Day-long conference focuses on affordable housing
Chicoans with full-time, minimum-wage jobs should pay about $624 in rent. That is, if their housing is considered affordable, requiring no more than 30 percent of their income.
But it’s nearly impossible to find anything in the city that fits the bill, Councilman Scott Huber said at the outset of a day-long Affordable Housing Conference on Saturday (Sept. 28). Even those of moderate means are hard-pressed to find a place they can afford.
Huber’s opening comments set the stage for the event, which he spearheaded and coordinated with the support of his City Council colleagues, organizing multiple panels of experts for a free, public conversation about the housing crisis, affordability and potential solutions. All council members attended except Sean Morgan.
The conference featured a range of voices, from private developers, real estate agents, loan officers and designers, to organizations like Community Housing Improvement Program (CHIP) and North Valley Housing Trust (NVHT).
Among the things the broad range of panelists agreed upon are the many challenges to construction: land availability, a labor shortage and the increasing costs of doing business. The proposed solutions are where they diverged the most.
Doug Guillon, a local developer, argued that supply and demand is a crucial driver of affordability. Any new unit built, even high-end apartments, helps “unlock the market” and free up affordable units, he said.
Fellow panelist Seana O’Shaughnessy, president and CEO of CHIP, countered that while supply is “absolutely essential,” Chico has to practice intentional development and invest in affordable housing to ensure lower income households aren’t squeezed out of the local market.
Statistics for the city of Chico show that regional housing needs are gravely unmet, according to the state-mandated Housing Element and Regional Housing Needs Allocation (RHNA). The city needs another 959 units for extremely and very low-income households (only 15 have been built since 2014) and 634 more units for low-income households (nine have been built since 2014). The trend continues for moderate-income households, too, though the gap isn’t as wide: 324 units have been completed, and 384 more are needed.
When it comes to market-rate homes (for those making above-moderate incomes), the city is over-saturated: Since 2014, 2,011 units have been constructed, about 400 more than what the allocation calls for.
This disparity became a talking point throughout the conference for those in the affordable housing sector: Business as usual isn’t going to cut it. Panelists argued that affordable housing needs can be addressed, in part, with infill, accessory dwelling units and high- or mixed-density communities (like Meriam Park and Doe Mill).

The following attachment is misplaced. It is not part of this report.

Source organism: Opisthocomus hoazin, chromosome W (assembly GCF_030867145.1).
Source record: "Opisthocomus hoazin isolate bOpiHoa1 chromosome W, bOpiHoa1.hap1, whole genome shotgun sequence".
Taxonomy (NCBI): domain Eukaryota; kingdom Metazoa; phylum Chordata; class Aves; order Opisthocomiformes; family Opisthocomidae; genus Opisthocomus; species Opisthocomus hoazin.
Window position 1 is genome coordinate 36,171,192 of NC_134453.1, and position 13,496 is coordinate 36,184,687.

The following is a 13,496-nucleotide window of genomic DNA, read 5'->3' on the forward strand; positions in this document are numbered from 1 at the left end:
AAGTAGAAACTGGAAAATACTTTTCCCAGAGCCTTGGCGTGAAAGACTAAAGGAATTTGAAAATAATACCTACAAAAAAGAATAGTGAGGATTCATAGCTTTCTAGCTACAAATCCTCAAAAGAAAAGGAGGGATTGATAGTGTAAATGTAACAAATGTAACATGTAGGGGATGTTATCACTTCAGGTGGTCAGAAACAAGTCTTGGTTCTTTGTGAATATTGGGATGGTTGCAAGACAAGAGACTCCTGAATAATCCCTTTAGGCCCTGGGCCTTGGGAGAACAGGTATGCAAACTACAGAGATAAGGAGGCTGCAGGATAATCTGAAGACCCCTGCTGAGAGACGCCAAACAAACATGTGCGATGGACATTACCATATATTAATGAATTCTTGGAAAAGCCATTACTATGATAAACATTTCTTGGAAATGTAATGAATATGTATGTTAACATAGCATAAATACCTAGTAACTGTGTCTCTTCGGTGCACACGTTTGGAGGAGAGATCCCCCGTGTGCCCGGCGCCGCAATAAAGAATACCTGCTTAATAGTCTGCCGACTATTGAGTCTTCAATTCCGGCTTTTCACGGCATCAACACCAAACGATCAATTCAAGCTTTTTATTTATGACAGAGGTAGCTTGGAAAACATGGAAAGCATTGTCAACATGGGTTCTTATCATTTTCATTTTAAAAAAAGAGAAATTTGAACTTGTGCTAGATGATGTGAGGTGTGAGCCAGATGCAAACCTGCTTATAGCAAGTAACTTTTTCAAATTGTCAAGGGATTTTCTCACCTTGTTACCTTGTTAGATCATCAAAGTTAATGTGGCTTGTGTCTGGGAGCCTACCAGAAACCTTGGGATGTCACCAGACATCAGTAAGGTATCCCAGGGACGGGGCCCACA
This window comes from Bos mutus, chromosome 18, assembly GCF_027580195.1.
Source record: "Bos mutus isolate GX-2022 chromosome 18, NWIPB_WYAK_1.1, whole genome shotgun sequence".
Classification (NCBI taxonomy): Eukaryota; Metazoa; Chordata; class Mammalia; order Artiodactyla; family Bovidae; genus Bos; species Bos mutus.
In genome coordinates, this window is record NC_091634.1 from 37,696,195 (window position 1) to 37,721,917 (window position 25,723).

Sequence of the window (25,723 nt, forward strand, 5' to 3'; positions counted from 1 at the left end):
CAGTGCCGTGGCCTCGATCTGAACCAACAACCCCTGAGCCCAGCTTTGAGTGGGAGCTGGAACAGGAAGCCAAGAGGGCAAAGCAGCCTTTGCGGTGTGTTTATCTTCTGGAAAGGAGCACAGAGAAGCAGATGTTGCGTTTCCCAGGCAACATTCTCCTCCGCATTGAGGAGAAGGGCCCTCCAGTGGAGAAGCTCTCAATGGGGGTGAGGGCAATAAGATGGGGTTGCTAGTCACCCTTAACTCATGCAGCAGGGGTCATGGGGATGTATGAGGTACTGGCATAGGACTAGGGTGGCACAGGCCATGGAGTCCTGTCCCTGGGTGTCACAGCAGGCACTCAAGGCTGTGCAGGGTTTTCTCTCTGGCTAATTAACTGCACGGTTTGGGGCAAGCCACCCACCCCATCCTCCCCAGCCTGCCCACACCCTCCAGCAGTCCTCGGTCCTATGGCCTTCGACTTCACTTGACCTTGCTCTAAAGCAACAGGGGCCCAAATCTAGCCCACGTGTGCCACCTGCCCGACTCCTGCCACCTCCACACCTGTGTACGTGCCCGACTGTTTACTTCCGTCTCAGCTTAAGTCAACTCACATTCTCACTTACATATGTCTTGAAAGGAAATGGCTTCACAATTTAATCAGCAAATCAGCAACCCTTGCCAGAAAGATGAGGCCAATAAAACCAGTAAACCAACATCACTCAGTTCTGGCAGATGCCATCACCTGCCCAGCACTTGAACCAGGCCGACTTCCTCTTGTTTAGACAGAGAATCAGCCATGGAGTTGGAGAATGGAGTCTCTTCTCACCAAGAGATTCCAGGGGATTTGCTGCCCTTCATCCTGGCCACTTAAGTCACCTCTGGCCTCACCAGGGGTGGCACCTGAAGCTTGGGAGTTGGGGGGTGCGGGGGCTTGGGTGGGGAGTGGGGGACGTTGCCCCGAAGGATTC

But that’s not to say that there aren’t considerable barriers. Many of the nonprofit organizations lamented the dissolution of state redevelopment agencies (RDAs) in 2011, which provided approximately $6 million annually to the city of Chico for affordable housing projects. Piecing together funding has been tougher since then.
Lauren Kennedy, executive director for NVHT, said her organization exists in part to fill that gap left by RDA, and even then, it can offer about $1 million to $2 million per year for loans.
“So we still have a huge deficit in our community in terms of funds that are available for the projects that we need,” she said. “But I’m really excited by the projects that are coming forward.”
Looking to the future, many developers advocated for readily available land, with sewer, utilities and other foundational infrastructure already in place. They argued this would encourage all types of development. The state budget might help in that regard: Gov. Gavin Newsom approved $2.75 billion to jump-start housing production, with grants totaling $250 million for local government planning and $500 million for infill infrastructure.
While some developers maintained that the Chico market is interested primarily in traditional single-family homes, other panelists argued that smaller homes are in demand. For example, at Meriam Park, developer Dan Gonzales is building 43 houses ranging in size from 1,121 square feet to 1,560 square feet, and they already have 150 applicants.
Accessory dwelling units, or “granny units,” are increasing in popularity in Chico as well. Over 50 permits have been pulled this year, following the city’s decision to cut fees and waive cumbersome requirements. Additionally, design consultant Mike Trolinder is working on infill projects throughout the community that appear from the outside to be single-family homes but actually are split into several units. For one project on 10th Street, for instance, rents are penciling out to about $500 per month.
Kennedy became animated when she spoke of community land trusts. With this model, a nonprofit owns the land but leases it to lower-income families who would otherwise be priced out of the market. It can reduce housing costs as much as $100,000, she said. Local nonprofits are exploring this concept, she added.
While the city isn’t in the housing business, it certainly can change code and zoning requirements to encourage innovative solutions to the crisis, Huber said. In the meantime, conversations will continue via the city’s ad hoc housing committee.
Huber told the CN&R later that he hopes the conference encouraged those in the industry to think outside the box and explore different models.
“We can’t stay the way we’ve always been and expect that our children and our grandchildren are going to be able to afford to live here. And that’s a big part of the issue,” he said. “I think knowing that there are a wide variety of ways that people are trying to solve these issues gives us hope.”